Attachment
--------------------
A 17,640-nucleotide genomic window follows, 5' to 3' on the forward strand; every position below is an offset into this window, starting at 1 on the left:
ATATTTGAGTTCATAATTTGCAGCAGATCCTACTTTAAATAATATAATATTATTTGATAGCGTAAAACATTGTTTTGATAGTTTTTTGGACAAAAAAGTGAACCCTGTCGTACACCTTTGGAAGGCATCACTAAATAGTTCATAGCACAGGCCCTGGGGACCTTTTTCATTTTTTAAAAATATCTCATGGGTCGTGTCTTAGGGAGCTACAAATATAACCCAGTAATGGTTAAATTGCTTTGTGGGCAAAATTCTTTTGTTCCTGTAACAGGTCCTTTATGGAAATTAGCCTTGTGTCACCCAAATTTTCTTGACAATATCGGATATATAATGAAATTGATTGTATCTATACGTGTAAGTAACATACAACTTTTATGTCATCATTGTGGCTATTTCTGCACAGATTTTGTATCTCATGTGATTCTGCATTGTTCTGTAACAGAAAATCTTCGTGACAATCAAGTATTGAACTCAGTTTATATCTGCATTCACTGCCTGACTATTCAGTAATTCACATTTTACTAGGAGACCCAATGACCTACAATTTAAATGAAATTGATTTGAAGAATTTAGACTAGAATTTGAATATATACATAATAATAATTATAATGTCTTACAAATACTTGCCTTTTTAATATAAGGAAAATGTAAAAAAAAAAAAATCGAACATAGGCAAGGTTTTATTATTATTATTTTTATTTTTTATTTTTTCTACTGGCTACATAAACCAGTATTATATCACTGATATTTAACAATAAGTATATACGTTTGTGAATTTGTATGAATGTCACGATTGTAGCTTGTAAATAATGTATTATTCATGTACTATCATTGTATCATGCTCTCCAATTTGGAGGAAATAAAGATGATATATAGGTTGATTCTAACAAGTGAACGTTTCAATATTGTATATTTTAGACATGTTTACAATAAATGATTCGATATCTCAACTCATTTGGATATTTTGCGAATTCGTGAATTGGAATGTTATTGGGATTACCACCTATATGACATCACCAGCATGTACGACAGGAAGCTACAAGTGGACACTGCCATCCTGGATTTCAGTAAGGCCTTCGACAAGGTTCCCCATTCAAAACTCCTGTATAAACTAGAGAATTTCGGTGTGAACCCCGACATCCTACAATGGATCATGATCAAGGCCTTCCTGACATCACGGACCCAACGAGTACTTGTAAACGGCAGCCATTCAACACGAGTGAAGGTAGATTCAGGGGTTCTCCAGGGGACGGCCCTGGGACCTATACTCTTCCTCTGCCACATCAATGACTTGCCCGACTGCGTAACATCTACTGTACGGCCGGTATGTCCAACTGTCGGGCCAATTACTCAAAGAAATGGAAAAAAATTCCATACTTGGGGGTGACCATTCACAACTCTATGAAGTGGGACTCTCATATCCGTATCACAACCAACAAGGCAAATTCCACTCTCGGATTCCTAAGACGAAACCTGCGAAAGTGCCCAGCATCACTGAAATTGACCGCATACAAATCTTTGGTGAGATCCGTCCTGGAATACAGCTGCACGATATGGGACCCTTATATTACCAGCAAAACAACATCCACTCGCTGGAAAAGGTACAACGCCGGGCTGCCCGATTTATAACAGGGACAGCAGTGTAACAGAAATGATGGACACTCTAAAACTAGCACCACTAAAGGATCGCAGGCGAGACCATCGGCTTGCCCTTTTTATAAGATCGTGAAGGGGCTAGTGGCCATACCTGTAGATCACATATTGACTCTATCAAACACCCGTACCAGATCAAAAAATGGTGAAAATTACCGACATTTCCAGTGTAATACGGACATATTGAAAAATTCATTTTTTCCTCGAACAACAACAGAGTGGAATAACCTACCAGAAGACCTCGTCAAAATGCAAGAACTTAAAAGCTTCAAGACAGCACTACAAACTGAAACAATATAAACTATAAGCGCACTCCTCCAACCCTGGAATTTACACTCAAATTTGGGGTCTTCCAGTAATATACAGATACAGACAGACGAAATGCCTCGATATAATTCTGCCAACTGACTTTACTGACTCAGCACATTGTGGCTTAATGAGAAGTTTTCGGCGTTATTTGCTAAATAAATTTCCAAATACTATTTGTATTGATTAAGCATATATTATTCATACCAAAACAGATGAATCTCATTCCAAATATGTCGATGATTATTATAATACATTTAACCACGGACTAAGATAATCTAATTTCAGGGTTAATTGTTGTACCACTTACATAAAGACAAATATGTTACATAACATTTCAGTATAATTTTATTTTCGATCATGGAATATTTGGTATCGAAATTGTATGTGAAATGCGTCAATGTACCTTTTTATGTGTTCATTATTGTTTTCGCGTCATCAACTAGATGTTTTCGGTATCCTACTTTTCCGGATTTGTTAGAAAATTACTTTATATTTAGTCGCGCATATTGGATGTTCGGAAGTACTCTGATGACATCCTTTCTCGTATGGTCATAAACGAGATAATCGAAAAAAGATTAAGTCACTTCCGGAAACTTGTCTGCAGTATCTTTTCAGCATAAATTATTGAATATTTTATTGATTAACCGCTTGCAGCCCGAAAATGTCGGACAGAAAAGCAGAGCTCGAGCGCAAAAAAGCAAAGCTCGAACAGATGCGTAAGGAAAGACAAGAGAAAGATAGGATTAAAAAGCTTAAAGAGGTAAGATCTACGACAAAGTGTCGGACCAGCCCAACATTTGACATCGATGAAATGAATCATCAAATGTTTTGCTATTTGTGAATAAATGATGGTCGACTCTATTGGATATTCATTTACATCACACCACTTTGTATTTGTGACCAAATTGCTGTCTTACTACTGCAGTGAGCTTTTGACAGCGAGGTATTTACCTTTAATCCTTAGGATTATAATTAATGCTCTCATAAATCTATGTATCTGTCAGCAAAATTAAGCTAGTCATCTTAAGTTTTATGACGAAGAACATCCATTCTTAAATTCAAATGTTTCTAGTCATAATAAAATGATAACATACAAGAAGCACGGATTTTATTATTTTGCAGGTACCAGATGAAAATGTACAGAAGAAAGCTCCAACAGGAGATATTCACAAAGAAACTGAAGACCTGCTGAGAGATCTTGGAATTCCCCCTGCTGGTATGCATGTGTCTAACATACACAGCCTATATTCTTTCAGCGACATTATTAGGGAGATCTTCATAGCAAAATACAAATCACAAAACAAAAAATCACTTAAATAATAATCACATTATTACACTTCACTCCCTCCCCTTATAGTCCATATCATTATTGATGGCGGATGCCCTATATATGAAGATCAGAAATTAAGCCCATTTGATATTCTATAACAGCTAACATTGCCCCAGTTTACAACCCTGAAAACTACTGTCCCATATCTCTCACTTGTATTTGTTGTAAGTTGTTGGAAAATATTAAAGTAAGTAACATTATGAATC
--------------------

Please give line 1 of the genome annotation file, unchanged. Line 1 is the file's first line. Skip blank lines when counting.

A 17,640-nucleotide genomic window follows, 5' to 3' on the forward strand; every position below is an offset into this window, starting at 1 on the left: